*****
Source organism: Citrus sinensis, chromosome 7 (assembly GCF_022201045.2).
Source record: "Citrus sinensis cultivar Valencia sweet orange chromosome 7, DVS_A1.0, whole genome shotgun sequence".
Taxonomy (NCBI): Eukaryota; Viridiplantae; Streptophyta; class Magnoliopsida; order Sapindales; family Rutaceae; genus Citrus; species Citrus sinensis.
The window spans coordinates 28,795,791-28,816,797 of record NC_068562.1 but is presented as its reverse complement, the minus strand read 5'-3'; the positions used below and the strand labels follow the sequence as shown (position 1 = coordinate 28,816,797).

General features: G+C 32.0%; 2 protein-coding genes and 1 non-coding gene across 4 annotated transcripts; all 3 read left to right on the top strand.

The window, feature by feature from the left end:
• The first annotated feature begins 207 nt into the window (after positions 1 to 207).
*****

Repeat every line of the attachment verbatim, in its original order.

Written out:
Source organism: Citrus sinensis, chromosome 7 (assembly GCF_022201045.2).
Source record: "Citrus sinensis cultivar Valencia sweet orange chromosome 7, DVS_A1.0, whole genome shotgun sequence".
Taxonomy (NCBI): Eukaryota; Viridiplantae; Streptophyta; class Magnoliopsida; order Sapindales; family Rutaceae; genus Citrus; species Citrus sinensis.
The window spans coordinates 28,795,791-28,816,797 of record NC_068562.1 but is presented as its reverse complement, the minus strand read 5'-3'; the positions used below and the strand labels follow the sequence as shown (position 1 = coordinate 28,816,797).

General features: G+C 32.0%; 2 protein-coding genes and 1 non-coding gene across 4 annotated transcripts; all 3 read left to right on the top strand.

The window, feature by feature from the left end:
• The first annotated feature begins 207 nt into the window (after positions 1 to 207).